When we consider the remote past, before the origin of the actual species Homo sapiens, we are faced with a fragmentary and disconnected fossil record. Despite the excited and optimistic claims that have been made by some paleontologists, no fossil hominid species can be established as our direct ancestor.
    Richard Lewontin – “Human Diversity”, pg.163 (Scientific American Library, 1995) – Harvard Zoologist

    Moreover, where the fossil record is clearest to read for humans and not so fragmentary, over the last 30,000 years or so, we find that humans are ‘devolving’ instead of evolving:

    If Modern Humans Are So Smart, Why Are Our Brains Shrinking? – January 20, 2011
    Excerpt: John Hawks is in the middle of explaining his research on human evolution when he drops a bombshell. Running down a list of changes that have occurred in our skeleton and skull since the Stone Age, the University of Wisconsin anthropologist nonchalantly adds, “And it’s also clear the brain has been shrinking.”
    “Shrinking?” I ask. “I thought it was getting larger.” The whole ascent-of-man thing.,,,
    He rattles off some dismaying numbers: Over the past 20,000 years, the average volume of the human male brain has decreased from 1,500 cubic centimeters to 1,350 cc, losing a chunk the size of a tennis ball. The female brain has shrunk by about the same proportion. “I’d call that major downsizing in an evolutionary eyeblink,” he says. “This happened in China, Europe, Africa—everywhere we look.”
    http://discovermagazine.com/20.....-shrinking

    Cro Magnon skull shows that our brains have shrunk – Mar 15, 2010 by Lisa Zyga
    Excerpt: Using new technology, researchers have produced a replica of the 28,000-year-old brain and found that it is about 15-20% larger than our brains.
    http://phys.org/news187877156.html

    Moreover, the genetic evidence supports the ‘devolving’ fossil record:

    Human Genetic Variation Recent, Varies Among Populations – (Nov. 28, 2012)
    Excerpt: Nearly three-quarters of mutations in genes that code for proteins — the workhorses of the cell — occurred within the past 5,000 to 10,000 years,,,
    “One of the most interesting points is that Europeans have more new deleterious (potentially disease-causing) mutations than Africans,”,,,
    “Having so many of these new variants can be partially explained by the population explosion in the European population. However, variation that occur in genes that are involved in Mendelian traits and in those that affect genes essential to the proper functioning of the cell tend to be much older.” (A Mendelian trait is controlled by a single gene. Mutations in that gene can have devastating effects.) The amount variation or mutation identified in protein-coding genes (the exome) in this study is very different from what would have been seen 5,000 years ago,,,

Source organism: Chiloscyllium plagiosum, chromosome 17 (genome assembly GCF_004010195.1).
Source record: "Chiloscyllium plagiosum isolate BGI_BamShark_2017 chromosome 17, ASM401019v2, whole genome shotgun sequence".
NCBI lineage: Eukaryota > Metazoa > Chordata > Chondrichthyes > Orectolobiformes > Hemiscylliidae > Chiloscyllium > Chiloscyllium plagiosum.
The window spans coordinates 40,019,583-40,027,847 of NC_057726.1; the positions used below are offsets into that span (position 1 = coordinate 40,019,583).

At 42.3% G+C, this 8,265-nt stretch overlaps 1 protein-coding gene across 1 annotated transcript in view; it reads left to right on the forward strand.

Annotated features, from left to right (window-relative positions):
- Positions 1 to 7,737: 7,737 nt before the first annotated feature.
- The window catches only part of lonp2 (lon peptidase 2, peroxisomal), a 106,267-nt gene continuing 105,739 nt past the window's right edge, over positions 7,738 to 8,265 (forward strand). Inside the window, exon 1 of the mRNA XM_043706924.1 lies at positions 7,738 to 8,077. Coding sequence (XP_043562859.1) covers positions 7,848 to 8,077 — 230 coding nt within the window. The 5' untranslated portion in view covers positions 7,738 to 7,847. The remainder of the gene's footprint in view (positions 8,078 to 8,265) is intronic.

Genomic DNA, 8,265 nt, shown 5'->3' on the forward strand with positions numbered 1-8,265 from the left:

The report shows that “recent” events have a potent effect on the human genome. Eighty-six percent of the genetic variation or mutations that are expected to be harmful arose in European-Americans in the last five thousand years, said the researchers.
    The researchers used established bioinformatics techniques to calculate the age of more than a million changes in single base pairs (the A-T, C-G of the genetic code) that are part of the exome or protein-coding portion of the genomes (human genetic blueprint) of 6,515 people of both European-American and African-American decent.,,,
    http://www.sciencedaily.com/re.....132259.htm

    Thus the classical Theist has a very strong case that God created all the different kinds of life, including man, unique and distinct, in a ‘top down’ fashion and that He did not create in a gradual bottom up fashion as is held by both Theistic Evolutionists and Darwinists.

    The place where the Theistic evolutionist and Darwinist try to make their strongest case for common ancestry, since the fossil record does not support them, is with the genetic evidence. But as with the overall fossil record, the overall pattern in genetic evidence does not support common ancestry. Let this paper suffice for now:

    Logged Out – Scientists Can’t Find Darwin’s “Tree of Life” Anywhere in Nature by Casey Luskin – Winter 2013
    Excerpt: the (fossil) record shows that major groups of animals appeared abruptly, without direct evolutionary precursors.
    Because biogeography and fossils have failed to bolster common descent, many evolutionary scientists have turned to molecules—the nucleotide and amino acid sequences of genes and proteins—to establish a phylogenetic tree of life showing the evolutionary relationships between all living organisms.,,,
    Many papers have noted the prevalence of contradictory molecule-based phylogenetic trees. For instance:
    • A 1998 paper in Genome Research observed that “different proteins generate different phylogenetic tree[s].”6
    • A 2009 paper in Trends in Ecology and Evolution acknowledged that “evolutionary trees from different genes often have conflicting branching patterns.”7
    • A 2013 paper in Trends in Genetics reported that “the more we learn about genomes the less tree-like we find their evolutionary history to be.”8
    Perhaps the most candid discussion of the problem came in a 2009 review article in New Scientist titled “Why Darwin Was Wrong about the Tree of Life.”9 The author quoted researcher Eric Bapteste explaining that “the holy grail was to build a tree of life,” but “today that project lies in tatters, torn to pieces by an onslaught of negative evidence.” According to the article, “many biologists now argue that the tree concept is obsolete and needs to be discarded.”,,,